WHEN DO ORTHODOX CHRISTIANS CELEBRATE EASTER?
Many people ask why Easter under the Orthodox Church is often celebrated on a different date to that of the Western Churches, Catholic and Protestant. The question is justified, for we live in a situation in which the majority of Christendom celebrates Easter under the Western tradition.
The precise determination of the date of Easter has preoccupied Christians throughout the history of the Church and has been a divisive factor which continues to the present day to be a source of controversy between the Eastern and Western Churches.
Those Christians who originally converted from Judaism celebrated Easter in accordance with the Jewish calendar, on the same day that the feast of the Passover, 'Pascha', was celebrated, that day being the 14th of the lunar month of Nisan, regardless of the day of the week upon which it fell. The Churches of Asia Minor followed this practice whilst the other Churches both in the East and in the West, always celebrated Easter on the Sunday following this date.
The Christians of Asia Minor held that this date was that of the crucifixion of Christ, whilst the Christians of the other Eastern and Western Churches believed it to be the date of the Last Supper, held on the day preceding the crucifixion and being a Passover meal. The Gospel, of Saint John asserts the former and the Synoptic Gospels assert the latter, a discrepancy for which an explanation has been attempted by pointing out that the Synoptic Gospels followed Jewish practice in considering the 14th of Nisan to have begun on the previous evening and hence, from a calendar point of view, on the evening of 13th of Nisan.
By the third century AD, all the Churches had agreed upon celebrating Easter on the Sunday following 14th of Nisan. This date was determined in accordance with the Jewish calculation of Passover, on the first full moon following the vernal equinox. Following the destruction of Jerusalem in AD 70, however, the Jews of the Diaspora depended upon local pagan calendars for their calculations. The feast of Passover consequently sometimes preceded the vernal equinox and most Christians abandoned the practice of regulating the date of Easter through the date of Passover in order to avoid the inaccuracy occasioned by the dependence on these calendars.
The alternative to depending upon Passover for the determination of a date for Easter was the system of 'paschal cycles', each paschal cycle having a duration of several years, throughout which the full moon occurs on the same day of the year, with only some exceptions. Once again differences in the employment of these cycles arose between the Eastern and Western Churches; the Eastern Church adopted a 19-year cycle whereas the Western Church employed a less accurate 84-year cycle, which resulted in more differences. In the West the vernal equinox was observed on 18th March, while in the East it was observed on 21st March.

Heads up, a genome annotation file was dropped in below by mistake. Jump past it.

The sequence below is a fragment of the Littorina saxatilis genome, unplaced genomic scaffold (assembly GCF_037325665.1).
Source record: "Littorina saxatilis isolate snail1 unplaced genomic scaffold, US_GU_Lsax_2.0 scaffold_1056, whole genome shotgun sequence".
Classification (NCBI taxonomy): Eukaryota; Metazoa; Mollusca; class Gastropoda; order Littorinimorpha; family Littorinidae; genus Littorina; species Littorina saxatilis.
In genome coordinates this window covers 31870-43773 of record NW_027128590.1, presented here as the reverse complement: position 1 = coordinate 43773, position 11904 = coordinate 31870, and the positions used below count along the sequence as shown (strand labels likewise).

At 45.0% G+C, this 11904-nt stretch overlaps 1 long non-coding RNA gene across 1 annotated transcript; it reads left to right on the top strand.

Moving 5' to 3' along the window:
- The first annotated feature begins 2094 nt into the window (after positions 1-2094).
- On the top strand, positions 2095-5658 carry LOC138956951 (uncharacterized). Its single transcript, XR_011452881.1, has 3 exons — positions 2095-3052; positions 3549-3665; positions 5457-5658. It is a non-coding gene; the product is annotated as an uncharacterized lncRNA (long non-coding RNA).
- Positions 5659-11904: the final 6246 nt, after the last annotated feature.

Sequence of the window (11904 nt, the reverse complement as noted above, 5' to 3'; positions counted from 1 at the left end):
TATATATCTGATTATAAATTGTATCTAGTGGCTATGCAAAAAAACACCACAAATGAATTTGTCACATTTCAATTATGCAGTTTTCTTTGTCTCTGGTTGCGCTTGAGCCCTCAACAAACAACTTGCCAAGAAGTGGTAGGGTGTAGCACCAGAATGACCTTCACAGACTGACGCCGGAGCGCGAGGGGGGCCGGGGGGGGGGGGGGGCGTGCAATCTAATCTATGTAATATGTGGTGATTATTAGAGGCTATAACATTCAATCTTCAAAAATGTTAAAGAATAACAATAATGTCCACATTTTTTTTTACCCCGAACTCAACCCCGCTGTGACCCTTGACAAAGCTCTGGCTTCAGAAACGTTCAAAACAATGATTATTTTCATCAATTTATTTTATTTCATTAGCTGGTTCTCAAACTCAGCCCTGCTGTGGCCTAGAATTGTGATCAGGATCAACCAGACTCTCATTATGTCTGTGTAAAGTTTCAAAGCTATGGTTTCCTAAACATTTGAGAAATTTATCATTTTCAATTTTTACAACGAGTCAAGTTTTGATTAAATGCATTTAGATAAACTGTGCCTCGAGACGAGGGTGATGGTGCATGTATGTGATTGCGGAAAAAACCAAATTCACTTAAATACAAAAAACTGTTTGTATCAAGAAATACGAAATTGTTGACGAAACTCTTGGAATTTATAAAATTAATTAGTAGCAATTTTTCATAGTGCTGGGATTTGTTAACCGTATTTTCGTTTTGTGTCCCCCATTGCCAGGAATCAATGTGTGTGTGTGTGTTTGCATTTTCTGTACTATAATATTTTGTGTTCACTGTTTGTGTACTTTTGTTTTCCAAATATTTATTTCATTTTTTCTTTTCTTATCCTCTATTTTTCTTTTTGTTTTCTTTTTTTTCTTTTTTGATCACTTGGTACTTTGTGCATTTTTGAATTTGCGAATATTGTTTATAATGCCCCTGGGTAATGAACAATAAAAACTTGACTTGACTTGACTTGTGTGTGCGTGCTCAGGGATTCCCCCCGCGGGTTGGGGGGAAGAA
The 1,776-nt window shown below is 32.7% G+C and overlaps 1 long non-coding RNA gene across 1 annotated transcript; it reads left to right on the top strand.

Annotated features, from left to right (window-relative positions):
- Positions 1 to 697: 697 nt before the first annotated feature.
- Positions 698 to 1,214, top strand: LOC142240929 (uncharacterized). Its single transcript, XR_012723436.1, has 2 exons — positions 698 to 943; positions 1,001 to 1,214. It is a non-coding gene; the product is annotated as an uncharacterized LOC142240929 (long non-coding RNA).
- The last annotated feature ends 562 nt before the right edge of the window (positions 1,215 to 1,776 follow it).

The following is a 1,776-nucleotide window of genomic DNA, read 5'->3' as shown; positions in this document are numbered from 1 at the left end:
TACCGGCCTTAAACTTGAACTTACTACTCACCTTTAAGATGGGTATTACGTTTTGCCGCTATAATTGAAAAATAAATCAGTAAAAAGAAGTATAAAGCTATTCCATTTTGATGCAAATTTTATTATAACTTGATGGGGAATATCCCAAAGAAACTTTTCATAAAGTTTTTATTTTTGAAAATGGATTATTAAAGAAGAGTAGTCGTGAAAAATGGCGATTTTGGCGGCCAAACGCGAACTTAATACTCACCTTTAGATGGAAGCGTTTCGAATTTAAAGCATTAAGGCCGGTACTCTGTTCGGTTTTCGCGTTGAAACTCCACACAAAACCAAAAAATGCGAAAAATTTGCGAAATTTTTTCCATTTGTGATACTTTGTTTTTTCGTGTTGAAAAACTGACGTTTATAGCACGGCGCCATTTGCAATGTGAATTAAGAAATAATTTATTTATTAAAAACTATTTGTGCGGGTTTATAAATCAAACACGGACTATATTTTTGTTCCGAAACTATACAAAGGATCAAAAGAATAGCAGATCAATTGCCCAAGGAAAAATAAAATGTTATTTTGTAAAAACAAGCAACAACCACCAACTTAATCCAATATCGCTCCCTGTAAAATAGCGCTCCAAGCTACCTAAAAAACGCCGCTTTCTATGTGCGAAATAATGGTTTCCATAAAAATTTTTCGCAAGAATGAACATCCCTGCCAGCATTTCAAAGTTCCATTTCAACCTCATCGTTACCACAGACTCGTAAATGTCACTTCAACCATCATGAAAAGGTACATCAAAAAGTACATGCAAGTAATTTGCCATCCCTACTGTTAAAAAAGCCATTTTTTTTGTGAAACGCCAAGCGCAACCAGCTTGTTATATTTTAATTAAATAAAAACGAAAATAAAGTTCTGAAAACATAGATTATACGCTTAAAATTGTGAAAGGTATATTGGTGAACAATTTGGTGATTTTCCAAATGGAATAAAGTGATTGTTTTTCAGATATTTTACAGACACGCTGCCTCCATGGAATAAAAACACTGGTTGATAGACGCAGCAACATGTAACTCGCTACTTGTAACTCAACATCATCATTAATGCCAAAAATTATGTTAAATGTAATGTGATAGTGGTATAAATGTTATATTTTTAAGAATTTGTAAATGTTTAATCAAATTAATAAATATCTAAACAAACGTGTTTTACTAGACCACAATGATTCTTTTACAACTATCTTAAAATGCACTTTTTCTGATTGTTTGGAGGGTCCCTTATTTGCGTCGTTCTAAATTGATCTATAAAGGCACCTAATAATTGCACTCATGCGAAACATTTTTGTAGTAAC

The issue was finally brought before the First Ecumenical Synod at Nicaea in AD 325, which decreed that Easter must not be calculated according to Passover, but that it must be celebrated after the vernal equinox, specifically, on the Sunday following the first full moon occurring after the date of the vernal equinox. Subsequently, the regulation concerning Passover was interpreted as requiring that Easter be celebrated after Passover. The Eastern Church then reverted to the original method for the determination of the date of Passover and consequently of Easter.
Since AD 325 the “loss of time” has resulted in a “forwarding” of calendar dates and hence 21st March at the time of the Synod at Nicaea now corresponds with 3rd April. Therefore Easter may not be celebrated before this date or after 8th May by the Orthodox Church.
Although the Eastern Church has neglected consideration for the progressive loss of time since AD 325, the Western Church has also neglected this, in addition to not having taken into account either the original method for the determination of the Passover date or the accurate determination of the vernal equinox, without which an accurate determination of the date of Easter is impossible. The present discrepancy is consequently a result of all the above-mentioned factors and will not be resolved unless new standards of accuracy are sought and effected.
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